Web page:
How an extra-clock ultradian brain oscillator sustains circadian timekeeping

An extra-clock ultradian brain oscillator sustains circadian timekeeping
Widespread ultradian oscillation in clock neurons driven by xCEOs. Among the 150 central clock neurons, many subtypes arborize their processes in the aMe and others do not. In each brain hemisphere, there is one set of xCEO neurons. The two sets of xCEO neurons mutually connect with each other via their dorsal commissure, producing synchronized ultradian bursting across the brain. By making monosynaptic connections with circadian clock neurons in the aMe, xCEOs pace synchronized ultradian bursting in most clock neuron subtypes to support free-running circadian locomotor rhythms. Credit: Science Advances (2022). DOI: 10.1126/sciadv.abo5506

On September 2, Luo Dong-Gen and his research team from Peking University's School of Life Sciences, McGovern Institute for Brain Research, Center for Quantitative Biology, and Center for Life Sciences jointly published a research paper titled "An extra-clock ultradian brain oscillator sustains circadian timekeeping" in Science Advances.

The master circadian clock has long been regarded as self-sufficient in maintaining free-running timekeeping. Yet the breakthrough discovery by Luo Dong-Gen and his team has now challenged this traditional theory.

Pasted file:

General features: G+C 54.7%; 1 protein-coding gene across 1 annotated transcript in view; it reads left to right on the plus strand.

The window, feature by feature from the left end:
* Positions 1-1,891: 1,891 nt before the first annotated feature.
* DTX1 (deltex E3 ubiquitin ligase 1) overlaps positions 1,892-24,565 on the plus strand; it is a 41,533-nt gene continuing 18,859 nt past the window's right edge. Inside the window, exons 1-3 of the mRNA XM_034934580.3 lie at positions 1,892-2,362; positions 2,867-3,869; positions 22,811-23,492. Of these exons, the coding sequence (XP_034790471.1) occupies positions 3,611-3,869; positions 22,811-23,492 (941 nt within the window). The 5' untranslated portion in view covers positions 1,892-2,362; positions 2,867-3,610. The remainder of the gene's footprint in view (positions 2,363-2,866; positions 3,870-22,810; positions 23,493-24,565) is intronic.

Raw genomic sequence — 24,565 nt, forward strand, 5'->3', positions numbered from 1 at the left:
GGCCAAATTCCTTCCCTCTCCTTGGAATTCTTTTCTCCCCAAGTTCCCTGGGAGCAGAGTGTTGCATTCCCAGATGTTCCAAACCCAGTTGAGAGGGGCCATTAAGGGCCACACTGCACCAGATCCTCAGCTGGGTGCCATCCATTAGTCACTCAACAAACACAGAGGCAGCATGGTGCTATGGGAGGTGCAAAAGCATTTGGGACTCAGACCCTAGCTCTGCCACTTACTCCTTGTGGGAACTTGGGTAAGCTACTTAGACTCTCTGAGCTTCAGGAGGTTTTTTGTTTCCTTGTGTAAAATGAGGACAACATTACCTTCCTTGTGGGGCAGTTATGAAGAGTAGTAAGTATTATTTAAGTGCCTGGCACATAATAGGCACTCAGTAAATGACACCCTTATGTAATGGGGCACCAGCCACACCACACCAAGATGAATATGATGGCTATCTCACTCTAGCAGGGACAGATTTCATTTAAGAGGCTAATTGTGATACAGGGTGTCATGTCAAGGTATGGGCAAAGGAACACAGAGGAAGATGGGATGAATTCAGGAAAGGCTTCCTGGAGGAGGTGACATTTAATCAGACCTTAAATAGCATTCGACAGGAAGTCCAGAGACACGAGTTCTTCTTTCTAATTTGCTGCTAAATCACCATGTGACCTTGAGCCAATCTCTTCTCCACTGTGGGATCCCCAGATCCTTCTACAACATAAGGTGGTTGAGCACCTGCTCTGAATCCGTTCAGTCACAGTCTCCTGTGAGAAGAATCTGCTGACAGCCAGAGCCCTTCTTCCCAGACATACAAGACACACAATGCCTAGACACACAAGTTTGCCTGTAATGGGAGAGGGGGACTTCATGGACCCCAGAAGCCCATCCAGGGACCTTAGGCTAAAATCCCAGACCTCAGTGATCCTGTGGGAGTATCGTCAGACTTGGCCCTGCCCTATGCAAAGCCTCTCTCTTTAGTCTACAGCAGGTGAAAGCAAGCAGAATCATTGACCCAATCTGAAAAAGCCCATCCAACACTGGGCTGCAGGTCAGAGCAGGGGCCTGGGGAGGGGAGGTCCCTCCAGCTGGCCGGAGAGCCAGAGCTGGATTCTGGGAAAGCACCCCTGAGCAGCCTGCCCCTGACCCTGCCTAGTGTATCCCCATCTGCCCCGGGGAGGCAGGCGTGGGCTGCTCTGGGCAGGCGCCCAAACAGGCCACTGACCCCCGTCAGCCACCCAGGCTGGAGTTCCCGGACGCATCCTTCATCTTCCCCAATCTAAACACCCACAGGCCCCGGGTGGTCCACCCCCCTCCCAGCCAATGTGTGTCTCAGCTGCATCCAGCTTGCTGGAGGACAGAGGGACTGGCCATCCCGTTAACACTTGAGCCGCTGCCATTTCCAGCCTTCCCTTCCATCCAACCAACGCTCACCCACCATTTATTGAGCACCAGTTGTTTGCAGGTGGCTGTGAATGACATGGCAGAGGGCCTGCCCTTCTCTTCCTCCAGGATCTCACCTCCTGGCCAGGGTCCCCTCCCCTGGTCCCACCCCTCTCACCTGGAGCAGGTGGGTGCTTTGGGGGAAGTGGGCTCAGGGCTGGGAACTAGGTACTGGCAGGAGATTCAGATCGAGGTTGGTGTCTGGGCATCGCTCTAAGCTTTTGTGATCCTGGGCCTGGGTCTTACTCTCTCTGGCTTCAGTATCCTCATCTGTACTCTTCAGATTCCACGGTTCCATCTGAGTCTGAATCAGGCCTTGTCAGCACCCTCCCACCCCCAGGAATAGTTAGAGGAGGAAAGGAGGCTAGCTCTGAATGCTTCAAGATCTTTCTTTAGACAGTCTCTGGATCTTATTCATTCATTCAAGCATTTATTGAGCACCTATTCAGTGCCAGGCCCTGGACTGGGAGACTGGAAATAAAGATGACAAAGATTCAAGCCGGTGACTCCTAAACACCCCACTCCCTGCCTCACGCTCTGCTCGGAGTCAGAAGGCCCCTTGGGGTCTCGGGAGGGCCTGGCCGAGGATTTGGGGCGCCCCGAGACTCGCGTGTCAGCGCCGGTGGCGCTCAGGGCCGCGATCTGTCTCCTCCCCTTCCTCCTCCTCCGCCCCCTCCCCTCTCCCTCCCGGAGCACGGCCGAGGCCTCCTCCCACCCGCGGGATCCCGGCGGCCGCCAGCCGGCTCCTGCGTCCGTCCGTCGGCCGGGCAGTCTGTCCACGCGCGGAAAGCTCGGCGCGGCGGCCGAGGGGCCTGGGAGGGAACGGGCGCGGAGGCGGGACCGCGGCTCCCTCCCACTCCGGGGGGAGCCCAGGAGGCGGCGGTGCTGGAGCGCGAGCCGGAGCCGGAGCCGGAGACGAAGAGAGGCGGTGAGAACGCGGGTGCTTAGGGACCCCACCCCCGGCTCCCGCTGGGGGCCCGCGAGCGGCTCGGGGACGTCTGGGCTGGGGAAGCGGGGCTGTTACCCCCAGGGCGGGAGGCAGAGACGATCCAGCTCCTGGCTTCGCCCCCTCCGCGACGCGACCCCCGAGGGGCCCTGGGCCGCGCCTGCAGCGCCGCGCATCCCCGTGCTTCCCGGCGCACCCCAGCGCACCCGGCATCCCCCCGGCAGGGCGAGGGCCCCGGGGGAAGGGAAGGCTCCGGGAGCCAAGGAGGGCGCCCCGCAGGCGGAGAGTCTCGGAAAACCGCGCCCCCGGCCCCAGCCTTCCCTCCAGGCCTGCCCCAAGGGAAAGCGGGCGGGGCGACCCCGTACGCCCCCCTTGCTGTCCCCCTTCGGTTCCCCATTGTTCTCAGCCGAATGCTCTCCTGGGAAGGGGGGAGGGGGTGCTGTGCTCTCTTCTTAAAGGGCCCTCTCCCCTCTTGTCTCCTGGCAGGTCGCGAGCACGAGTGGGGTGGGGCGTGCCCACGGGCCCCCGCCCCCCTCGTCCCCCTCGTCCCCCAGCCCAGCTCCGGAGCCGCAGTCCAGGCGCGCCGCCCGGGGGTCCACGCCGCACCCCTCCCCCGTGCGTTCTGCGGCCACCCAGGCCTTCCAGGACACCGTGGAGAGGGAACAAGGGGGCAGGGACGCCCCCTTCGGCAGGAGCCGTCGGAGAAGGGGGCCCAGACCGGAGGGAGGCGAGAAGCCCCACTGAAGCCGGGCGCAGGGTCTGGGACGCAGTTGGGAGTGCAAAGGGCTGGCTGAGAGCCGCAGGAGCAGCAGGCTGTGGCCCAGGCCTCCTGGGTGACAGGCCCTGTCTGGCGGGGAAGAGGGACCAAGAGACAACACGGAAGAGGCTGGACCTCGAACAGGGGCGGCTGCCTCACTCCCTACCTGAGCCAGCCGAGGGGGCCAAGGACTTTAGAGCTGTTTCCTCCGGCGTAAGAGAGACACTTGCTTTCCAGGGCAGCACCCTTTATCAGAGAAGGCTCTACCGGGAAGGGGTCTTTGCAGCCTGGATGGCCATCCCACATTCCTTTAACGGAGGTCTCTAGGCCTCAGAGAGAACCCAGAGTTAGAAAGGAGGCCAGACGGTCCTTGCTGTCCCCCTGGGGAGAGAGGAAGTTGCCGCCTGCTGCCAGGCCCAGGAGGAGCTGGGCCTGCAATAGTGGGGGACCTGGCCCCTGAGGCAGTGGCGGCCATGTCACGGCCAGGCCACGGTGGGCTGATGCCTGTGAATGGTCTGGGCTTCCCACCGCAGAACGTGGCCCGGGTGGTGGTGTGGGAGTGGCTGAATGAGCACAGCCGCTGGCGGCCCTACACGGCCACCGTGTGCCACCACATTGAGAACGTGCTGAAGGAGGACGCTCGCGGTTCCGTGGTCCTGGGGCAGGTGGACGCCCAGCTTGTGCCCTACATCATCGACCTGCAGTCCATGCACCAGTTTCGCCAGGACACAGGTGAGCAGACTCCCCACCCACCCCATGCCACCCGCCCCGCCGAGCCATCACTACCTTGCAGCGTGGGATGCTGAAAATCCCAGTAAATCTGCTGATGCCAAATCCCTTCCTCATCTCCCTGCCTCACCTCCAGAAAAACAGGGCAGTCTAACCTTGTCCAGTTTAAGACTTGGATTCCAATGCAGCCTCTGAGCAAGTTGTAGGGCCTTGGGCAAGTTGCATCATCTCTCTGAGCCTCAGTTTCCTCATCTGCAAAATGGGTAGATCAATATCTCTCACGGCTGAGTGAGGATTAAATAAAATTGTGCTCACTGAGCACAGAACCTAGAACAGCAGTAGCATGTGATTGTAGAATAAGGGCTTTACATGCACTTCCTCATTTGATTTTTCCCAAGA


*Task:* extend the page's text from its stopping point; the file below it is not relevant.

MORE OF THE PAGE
The team performed multiple-electrode patch-clamp recordings of the Drosophila clock neurons, and discovered that most clock neuron subtypes showed a pattern of synchronous ultradian burst firing. This solely relied on the synaptic inputs from outside the master clock. The synchronous burst firing was found to come from neurons that could oscillate self-autonomously.

These neurons were later named as xCEO (extra-Clock Electrical Oscillator) by the team. The study hence revealed that the master clock is not self-sufficient, instead requiring the help of xCEOs to generate timekeeping of behavior rhythms. Such timekeeping may actually be a core mechanism of the in both insects and mammals.

More information: Min Tang et al, An extra-clock ultradian brain oscillator sustains circadian timekeeping, Science Advances (2022). DOI: 10.1126/sciadv.abo5506

Journal information: Science Advances

Provided by Peking University

Citation: How an extra-clock ultradian brain oscillator sustains circadian timekeeping (2022, September 14) retrieved 23 May 2024 from
This document is subject to copyright. Apart from any fair dealing for the purpose of private study or research, no part may be reproduced without the written permission. The content is provided for information purposes only.

Explore further

Scientists discover how our circadian rhythm can be both strong and flexible


Feedback to editors